with his own hands, who can see his work as emanating from his being
and can step back at the end of a day or lifetime and point to an
object- whether a square of canvas, a chair or a clay jug – and see
it as a stable repository of his skills and an accurate record of his
years, and hence feel collected together in one place, rather than
strung out across projects which long ago evaporated into nothing one
could hold or see."-Alain De Botton. The Pleasures and
Sorrows of Work.
The above quote would
indicate that I am firmly in the camp of the traditional painter.
While in spirit that is true, in practice my computer is a powerful
and valued creative partner.
There are significant differences and
ramifications in the choice to illustrate traditionally or digitally.
To the uninitiated fan, non-artist or even adept with a refined
process, this question may seem like a simple matter of preference.
While media preference is a huge (and possibly most important)
factor, it may also be at odds with long term success in this
challenging industry. For young artists mulling their options, I
hope my relatively equal experience with each media can provide some
insight and direction.
My experience with digital art
stretches back to art college in 1994, with the use of Photoshop 2.0.
The early versions of today's powerful digital tools still provided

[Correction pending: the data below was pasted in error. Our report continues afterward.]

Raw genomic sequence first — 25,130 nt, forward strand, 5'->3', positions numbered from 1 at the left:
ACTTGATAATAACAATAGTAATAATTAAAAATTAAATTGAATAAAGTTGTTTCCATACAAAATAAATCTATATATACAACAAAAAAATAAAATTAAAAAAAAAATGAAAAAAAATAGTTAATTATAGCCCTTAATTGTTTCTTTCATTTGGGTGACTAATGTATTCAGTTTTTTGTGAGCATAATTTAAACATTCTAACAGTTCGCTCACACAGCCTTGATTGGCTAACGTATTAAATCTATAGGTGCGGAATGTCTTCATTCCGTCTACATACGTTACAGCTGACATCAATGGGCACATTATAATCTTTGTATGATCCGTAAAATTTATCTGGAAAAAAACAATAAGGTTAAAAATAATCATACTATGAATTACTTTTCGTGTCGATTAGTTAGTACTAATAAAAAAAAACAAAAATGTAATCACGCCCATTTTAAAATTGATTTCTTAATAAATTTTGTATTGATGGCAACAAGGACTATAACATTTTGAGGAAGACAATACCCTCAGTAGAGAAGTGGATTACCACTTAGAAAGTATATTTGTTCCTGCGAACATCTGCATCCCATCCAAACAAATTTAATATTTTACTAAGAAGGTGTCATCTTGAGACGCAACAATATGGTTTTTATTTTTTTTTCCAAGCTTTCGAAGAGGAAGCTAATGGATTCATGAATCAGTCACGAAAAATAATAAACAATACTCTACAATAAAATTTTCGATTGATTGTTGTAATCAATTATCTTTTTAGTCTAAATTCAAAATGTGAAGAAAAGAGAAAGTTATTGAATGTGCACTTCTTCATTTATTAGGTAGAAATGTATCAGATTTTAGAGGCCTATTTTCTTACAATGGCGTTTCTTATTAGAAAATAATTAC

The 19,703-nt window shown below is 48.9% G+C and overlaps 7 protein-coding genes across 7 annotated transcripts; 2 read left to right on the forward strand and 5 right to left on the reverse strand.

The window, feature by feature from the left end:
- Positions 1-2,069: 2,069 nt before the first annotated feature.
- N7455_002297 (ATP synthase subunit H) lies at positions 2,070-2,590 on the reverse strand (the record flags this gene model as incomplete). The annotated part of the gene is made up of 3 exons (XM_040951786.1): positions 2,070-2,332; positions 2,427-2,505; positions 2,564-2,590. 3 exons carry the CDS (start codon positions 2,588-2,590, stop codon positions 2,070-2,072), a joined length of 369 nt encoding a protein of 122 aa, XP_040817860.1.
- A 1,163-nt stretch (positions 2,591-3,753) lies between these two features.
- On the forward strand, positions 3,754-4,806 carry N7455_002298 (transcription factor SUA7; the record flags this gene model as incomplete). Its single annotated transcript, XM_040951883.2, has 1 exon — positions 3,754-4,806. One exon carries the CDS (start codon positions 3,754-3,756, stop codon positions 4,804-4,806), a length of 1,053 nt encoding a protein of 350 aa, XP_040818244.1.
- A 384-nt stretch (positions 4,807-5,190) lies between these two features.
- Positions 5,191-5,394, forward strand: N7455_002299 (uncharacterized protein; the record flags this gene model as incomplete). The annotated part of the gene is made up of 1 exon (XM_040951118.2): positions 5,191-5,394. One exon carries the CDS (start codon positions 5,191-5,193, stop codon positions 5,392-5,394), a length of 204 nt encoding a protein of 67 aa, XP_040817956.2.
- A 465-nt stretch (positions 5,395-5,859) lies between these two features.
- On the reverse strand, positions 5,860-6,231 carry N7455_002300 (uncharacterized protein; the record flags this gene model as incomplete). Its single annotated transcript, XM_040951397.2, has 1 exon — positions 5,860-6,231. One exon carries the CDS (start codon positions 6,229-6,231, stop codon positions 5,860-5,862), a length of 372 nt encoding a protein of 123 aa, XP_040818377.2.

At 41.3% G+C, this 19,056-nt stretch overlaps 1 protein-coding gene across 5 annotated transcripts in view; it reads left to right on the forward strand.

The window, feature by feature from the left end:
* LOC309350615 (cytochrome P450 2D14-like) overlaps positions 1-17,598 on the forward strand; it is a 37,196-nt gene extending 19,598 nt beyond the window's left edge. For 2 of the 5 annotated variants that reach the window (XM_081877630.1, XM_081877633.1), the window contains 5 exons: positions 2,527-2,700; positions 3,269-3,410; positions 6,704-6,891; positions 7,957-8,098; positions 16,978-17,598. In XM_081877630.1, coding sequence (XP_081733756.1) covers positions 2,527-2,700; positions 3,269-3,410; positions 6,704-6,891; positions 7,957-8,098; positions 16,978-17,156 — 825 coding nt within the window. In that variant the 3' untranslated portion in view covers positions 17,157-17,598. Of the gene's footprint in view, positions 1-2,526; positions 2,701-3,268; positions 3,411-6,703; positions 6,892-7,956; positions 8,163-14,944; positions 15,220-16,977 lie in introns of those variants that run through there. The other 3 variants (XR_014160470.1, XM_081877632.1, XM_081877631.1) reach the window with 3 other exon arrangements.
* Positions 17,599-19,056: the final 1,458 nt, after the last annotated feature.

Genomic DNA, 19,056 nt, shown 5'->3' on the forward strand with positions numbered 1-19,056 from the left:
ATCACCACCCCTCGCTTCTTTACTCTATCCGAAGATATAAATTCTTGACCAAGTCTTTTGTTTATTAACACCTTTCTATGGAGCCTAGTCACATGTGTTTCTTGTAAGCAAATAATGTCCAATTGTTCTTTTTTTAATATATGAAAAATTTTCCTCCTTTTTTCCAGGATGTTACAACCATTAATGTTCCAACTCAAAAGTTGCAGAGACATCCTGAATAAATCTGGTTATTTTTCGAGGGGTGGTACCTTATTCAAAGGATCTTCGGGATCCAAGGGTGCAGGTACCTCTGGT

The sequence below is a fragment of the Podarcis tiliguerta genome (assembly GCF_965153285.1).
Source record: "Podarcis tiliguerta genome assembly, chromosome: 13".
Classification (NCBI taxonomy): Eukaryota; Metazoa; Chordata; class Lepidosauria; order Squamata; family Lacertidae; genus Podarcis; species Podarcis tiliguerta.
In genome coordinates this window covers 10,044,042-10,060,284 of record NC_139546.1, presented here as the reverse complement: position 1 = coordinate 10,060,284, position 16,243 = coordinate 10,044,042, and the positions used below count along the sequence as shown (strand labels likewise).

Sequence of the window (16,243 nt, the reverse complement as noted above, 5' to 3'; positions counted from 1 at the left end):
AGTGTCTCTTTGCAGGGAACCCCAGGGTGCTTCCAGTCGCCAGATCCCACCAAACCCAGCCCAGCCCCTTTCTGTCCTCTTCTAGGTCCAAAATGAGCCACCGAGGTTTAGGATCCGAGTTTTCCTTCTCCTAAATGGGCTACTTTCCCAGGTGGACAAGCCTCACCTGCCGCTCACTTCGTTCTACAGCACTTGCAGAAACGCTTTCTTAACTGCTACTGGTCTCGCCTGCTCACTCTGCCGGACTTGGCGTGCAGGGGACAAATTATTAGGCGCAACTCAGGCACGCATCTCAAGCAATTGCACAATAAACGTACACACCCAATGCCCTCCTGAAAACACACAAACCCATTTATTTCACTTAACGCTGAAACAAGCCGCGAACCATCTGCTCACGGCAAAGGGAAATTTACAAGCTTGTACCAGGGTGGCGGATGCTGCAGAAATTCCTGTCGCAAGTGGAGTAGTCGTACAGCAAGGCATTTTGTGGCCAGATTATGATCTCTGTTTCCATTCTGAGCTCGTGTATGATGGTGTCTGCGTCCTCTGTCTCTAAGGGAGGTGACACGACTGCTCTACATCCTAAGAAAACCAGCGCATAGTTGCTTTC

a massive shift in capability at that time. There was much easy and
"free" graphic results that easily impressed, compared to
an average student's attempts with markers and letraset. The
following year I was thrust into an environment working on video
games with homemade and early versions of 3-d digital tools. Over
the next 12 years I worked at BioWare as an art director and Director
of Production art, working in Photoshop, Corel Painter, Lightwave, 3d
Studio Max, and various game engine technologies. At the same time
that I was immersed in the digital world, I studiously attended
workshops, visited the museums of Europe and educated myself in the
centuries-old craft of oil painting.
After leaving the video games industry
in 2008 I embarked on the journey of becoming a "fantasy
illustrator", modifing my painting procedure to facilitate the
look and speed needed to work for publication. Sable brushes
replaced hogs hair ones and factory-prepared panels supplanted bulky,
Working equally in paint and on the